I’ll start where we left off.
Before we get to the meat, sorry for all the blurriness. I am simply respecting Mr. Lime’s wishes for privacy. One day, I hope to be able to post them in their full glory.
Pull it out, and you see this:
I wanted one, contained package without anything loose to fall out or be lost (I tend to do this myself =P. I think my guests are better than me at keeping tabs on loose paper pieces, but to make it easier for all, everything is “bound” together).
Another view (this one to make you sleeeeepeeeee . . . )
(Components visible: Paper Source White #10 Backing, a mix of Paper Source’s ‘red’ and ‘pool ‘ eyelets and snaps, Clearprint 1000H drafting vellum cut down to size by Printing Palace, white Gocco ink.)
Open it up, to the invitation page. Yeah, our alignment was a bit off on this one during the assembly process. You see a bit of the directions card’s text peeking through, and the stamp on the RSVP card peeking through, too.
(Components: Paper Source P.S.Collection flat paper in ‘pool,’ again cut down by Printing Palace.White and basic red Gocco ink.)
A few detail shots that show the properties of the white Gocco ink. It wasn’t quite as opaque on my medium toned paper as I hoped it’d be, but it worked. It’s also thicker than most other colors, giving anything printed an *almost* embossed feel.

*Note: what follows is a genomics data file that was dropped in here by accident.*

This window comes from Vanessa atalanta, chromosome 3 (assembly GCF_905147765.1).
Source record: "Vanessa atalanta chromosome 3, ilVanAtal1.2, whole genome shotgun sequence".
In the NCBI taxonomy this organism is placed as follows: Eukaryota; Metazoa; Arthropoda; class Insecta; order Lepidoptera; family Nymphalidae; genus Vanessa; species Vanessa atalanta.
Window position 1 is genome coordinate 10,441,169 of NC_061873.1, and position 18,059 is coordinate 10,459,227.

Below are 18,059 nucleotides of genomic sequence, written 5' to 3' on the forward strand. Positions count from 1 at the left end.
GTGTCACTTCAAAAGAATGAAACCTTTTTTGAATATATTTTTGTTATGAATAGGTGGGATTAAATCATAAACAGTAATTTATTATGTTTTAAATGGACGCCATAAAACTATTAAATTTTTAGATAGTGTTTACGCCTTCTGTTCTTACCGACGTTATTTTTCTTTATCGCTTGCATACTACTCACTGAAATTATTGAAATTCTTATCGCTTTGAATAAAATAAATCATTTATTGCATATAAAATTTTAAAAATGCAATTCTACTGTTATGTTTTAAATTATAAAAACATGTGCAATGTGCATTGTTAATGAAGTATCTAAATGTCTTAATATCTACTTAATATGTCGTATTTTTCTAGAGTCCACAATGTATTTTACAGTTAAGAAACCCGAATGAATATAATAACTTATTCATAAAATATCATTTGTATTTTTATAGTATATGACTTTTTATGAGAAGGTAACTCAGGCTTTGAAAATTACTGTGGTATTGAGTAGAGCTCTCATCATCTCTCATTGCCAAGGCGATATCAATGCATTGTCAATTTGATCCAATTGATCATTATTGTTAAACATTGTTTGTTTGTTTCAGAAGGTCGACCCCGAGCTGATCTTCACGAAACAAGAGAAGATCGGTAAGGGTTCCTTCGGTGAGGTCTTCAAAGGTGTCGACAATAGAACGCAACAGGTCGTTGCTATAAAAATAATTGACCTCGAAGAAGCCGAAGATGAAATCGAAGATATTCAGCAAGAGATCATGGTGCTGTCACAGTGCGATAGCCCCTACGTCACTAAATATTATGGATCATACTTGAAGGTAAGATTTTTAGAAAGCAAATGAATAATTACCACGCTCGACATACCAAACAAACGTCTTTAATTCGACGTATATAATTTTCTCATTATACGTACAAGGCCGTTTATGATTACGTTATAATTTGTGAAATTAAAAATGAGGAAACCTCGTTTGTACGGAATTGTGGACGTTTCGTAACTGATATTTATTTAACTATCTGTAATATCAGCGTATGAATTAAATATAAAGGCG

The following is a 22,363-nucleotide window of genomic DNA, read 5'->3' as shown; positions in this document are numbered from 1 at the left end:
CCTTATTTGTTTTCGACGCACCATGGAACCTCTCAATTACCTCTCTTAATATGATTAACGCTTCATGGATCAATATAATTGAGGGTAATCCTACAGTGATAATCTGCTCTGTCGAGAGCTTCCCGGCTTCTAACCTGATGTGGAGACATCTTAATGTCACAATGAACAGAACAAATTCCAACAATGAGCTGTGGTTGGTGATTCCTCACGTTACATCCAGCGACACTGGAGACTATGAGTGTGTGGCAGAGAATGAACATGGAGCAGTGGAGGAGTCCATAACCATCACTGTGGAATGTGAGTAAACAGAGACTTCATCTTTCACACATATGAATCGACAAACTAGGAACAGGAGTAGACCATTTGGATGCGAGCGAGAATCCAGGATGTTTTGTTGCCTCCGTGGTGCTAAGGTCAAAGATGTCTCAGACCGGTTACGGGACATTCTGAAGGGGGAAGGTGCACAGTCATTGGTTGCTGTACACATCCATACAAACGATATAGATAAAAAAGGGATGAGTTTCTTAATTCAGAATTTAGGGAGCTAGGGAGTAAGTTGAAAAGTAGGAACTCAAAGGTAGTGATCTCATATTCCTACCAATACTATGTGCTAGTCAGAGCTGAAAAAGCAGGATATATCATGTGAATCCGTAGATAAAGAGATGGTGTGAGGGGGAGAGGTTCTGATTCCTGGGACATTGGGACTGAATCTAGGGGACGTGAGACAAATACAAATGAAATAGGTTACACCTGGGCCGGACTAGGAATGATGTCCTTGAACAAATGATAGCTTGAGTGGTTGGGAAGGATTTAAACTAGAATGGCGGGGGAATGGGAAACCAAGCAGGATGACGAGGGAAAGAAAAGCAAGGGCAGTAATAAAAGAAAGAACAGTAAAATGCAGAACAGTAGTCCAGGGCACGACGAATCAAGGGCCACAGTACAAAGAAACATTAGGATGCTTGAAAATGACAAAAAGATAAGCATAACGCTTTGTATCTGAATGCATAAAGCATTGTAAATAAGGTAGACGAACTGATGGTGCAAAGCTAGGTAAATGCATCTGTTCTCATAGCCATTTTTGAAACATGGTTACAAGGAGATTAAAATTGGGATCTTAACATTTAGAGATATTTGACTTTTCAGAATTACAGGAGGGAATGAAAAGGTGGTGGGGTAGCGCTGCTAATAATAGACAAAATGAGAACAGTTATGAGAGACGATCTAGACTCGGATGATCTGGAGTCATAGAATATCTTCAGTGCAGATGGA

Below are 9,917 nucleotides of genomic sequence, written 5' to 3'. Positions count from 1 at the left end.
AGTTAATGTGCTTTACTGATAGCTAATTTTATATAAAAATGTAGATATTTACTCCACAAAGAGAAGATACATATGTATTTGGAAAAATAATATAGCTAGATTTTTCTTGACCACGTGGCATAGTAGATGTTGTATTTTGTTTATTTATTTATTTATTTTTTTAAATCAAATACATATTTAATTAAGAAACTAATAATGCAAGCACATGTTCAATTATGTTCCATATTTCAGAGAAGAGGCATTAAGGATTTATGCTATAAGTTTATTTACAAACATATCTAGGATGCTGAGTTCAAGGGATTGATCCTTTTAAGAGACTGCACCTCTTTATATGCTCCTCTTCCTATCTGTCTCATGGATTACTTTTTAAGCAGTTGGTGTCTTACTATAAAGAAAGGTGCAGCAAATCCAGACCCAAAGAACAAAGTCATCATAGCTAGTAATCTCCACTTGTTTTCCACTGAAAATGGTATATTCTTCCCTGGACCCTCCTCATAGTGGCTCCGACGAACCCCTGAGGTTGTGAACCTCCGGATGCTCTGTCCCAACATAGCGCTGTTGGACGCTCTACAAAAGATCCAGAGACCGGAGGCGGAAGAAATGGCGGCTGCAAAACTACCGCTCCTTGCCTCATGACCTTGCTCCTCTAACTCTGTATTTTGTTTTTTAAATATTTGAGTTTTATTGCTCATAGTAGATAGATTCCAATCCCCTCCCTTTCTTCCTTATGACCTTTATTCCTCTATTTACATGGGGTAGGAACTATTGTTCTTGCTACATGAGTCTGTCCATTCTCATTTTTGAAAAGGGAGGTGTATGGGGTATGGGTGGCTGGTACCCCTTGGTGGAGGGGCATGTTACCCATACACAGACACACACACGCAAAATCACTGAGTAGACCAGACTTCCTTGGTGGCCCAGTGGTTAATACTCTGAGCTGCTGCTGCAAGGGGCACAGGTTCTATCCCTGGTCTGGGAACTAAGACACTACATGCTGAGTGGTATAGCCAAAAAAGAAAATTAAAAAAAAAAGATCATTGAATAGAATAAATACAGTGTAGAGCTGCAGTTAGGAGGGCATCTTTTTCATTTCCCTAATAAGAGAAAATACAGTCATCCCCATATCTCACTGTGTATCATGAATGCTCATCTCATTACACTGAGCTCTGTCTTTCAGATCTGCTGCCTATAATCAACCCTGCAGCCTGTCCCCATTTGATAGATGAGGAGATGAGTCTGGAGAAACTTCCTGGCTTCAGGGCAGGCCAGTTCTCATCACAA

Closeup of white Gocco ink yumminess and the circle that marks the spot.
RSVP page, perforated so postcard can be torn out and sent back to us:
(You can see the back of the eyelet we used to mark “the spot” on the directions page.)
The back. Yes, only two of the seven eyelets/snaps are visible through the pre-drilled holes of the #10 backing. Yes, it was a PITA.
One last bit of grommet-y goodness: Setting all these gave Mr. Lime and me some massive forearms and arthritic-feeling elbows.
Software used for layout:
I “hand drew” all graphic elements (the few that there are) and the map from scratch in Illustrator.
Everything was then printed on my trusty, now dusty Gocco B5 (discontinued model that has been replaced by the PG Arts model) printer.
The End! For now…some tips and photos of the process to come. You get to see the mess and madness behind it all!